Smart factories are becoming a reality that manufacturers cannot ignore. While fully automated factories are still rare, the primary Industry 4.0 trend we see in manufacturing is to “digitize” existing technology. Since most manufacturing companies cannot afford to rip out and replace their tech entire stacks, they need to take a phased approach to digital transformation.
At the same time, manufacturers need to gradually adopt new technologies such as the internet of things (IoT platforms), digital twins software, and manufacturing intelligence software. To avoid business disruption, these new alternatives need to be compatible with traditional software for manufacturing, such as ERP systems, manufacturing execution systems (MES), and Supervisory Control and Data Acquisition (SCADA) software.
One of the companies that provide technology and services for this type of transition is JWI Software Ltd. Its purpose is to help manufacturers improve industrial software while limiting the disruptions it may cause to their operations. To achieve its goal, the company provides solutions for digital engineering, digital factory, and digital thread, as well as services for application hosting, implementation, and support.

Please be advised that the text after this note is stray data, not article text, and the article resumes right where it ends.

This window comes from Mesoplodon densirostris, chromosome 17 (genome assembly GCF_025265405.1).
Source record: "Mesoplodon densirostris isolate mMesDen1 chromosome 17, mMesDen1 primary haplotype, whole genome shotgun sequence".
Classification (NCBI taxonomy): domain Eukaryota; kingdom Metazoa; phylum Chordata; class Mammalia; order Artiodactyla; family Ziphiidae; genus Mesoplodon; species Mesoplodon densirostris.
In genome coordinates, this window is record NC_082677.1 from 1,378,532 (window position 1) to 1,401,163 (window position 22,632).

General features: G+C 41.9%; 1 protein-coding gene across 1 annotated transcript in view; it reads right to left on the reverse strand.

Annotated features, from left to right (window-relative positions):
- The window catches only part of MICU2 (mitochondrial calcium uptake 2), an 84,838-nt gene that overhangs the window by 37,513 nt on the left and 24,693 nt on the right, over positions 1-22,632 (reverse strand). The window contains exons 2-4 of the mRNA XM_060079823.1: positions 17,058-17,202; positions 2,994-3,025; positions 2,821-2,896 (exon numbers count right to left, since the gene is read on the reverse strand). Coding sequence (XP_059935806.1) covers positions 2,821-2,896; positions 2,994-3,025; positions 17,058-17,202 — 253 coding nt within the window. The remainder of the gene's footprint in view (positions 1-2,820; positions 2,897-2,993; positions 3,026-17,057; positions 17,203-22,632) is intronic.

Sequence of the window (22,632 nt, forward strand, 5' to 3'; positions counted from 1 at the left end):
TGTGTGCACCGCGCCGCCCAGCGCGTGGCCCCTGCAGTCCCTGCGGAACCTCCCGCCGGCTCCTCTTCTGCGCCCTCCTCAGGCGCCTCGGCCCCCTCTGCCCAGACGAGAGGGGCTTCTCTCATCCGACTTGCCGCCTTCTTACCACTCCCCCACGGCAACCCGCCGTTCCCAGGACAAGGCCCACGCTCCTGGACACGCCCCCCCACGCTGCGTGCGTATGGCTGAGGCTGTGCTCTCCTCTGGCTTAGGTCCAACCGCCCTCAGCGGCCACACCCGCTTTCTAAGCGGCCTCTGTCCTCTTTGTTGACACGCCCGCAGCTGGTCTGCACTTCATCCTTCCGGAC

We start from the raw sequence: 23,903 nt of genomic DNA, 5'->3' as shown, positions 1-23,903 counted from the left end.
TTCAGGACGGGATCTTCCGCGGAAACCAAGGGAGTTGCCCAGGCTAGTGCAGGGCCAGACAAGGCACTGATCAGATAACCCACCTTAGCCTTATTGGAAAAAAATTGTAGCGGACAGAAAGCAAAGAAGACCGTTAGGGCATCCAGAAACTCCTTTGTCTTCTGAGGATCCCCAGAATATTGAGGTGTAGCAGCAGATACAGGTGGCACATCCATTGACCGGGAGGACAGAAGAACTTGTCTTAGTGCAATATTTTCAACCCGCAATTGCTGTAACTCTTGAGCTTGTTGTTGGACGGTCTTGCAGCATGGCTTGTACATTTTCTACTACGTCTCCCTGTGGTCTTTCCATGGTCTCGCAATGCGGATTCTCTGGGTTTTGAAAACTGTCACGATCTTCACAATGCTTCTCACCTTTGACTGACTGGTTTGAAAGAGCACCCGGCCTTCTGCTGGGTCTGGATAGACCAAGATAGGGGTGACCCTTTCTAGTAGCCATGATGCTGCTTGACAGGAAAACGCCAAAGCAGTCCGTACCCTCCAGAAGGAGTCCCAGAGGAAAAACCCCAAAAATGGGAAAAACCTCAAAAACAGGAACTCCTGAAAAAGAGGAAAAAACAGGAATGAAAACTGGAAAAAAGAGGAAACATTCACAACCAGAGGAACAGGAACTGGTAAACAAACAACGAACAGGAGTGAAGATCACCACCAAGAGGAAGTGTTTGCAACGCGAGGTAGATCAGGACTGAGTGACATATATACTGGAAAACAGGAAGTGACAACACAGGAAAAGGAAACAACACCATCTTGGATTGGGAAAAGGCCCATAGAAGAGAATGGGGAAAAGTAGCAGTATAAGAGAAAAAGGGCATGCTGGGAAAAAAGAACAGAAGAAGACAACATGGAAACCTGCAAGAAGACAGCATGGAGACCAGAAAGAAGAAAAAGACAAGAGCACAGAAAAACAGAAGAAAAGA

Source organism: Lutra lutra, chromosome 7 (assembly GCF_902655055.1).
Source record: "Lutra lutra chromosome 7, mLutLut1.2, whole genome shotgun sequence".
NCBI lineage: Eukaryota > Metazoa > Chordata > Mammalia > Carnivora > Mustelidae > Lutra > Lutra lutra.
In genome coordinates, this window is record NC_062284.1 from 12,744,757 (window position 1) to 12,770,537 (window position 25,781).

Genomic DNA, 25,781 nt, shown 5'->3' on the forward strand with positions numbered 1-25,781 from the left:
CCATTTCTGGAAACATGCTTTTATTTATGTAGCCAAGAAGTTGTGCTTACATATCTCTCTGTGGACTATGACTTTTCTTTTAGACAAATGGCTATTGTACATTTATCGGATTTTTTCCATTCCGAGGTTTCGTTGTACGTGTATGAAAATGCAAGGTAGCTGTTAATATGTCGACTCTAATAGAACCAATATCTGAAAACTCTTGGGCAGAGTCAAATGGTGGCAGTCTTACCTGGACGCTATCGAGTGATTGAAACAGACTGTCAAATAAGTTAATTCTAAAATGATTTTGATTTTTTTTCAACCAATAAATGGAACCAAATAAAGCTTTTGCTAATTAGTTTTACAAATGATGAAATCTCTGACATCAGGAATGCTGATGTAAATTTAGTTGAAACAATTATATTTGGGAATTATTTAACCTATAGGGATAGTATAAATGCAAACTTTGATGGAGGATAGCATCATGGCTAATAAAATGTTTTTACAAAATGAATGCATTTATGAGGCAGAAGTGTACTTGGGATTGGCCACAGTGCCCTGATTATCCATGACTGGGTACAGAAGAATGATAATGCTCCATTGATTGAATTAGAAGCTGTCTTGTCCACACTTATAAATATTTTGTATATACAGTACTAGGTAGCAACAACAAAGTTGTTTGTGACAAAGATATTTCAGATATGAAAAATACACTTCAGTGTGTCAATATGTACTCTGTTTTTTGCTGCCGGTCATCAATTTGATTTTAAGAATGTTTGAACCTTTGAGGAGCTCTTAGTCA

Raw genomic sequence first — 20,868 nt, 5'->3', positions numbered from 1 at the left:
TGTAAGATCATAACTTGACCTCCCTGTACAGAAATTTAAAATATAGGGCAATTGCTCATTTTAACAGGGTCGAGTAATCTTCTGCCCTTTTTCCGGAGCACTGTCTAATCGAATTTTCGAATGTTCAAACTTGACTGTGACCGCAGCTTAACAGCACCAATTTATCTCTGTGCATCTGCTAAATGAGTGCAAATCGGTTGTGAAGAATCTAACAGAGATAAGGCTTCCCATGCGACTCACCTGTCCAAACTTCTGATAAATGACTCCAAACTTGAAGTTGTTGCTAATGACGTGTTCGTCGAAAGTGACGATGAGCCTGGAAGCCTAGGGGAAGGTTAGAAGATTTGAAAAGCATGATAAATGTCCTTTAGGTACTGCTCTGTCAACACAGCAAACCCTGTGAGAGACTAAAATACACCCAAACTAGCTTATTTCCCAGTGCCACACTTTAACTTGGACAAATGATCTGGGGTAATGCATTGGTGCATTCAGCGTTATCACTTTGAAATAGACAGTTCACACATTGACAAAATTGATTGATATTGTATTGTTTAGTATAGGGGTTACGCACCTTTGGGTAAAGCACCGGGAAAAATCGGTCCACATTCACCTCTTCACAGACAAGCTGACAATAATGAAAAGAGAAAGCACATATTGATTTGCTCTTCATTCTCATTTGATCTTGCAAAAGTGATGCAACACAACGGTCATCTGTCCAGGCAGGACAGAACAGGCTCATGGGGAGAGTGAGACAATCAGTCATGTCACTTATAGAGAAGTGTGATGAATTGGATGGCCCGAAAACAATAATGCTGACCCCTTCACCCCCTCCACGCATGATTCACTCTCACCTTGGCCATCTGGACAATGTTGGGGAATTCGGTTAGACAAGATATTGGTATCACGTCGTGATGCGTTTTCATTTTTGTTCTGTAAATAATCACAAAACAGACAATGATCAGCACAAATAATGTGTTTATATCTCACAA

The company recently announced the availability of Device Mate 3.0, which helps companies develop and implement apps for smart devices and then deploy them without having to put a stop to operations. The solution was built to comply with the ISA-95 international standard created by the International Society of Automation for the development of automated interfaces between enterprise software and control systems.
Image courtesy of JWI Software
Device Mate 3.0 has the potential to help manufacturers transition to Industry 4.0 technology and improve their chances of achieving digital transformation. At the same time, manufacturers need to understand that digital transformation isn’t only about technology and requires a new mindset to create value while being flexible and innovative to adapt to market changes. As G2's chief research officer Michael Fauscette put it:
We started "talking" about digital transformation (DX) over a decade ago. In the naivety that was 2008, many believed that the journey was just about technology and had a beginning and an ending—at least one that would come before 2018.
We're now in the second generation of DX. I like to think we're finally starting to see that technology is the foundation of this journey, and a business still has to go through an entire transformation that includes business strategy, business model, workforce, customer interaction, and business operations.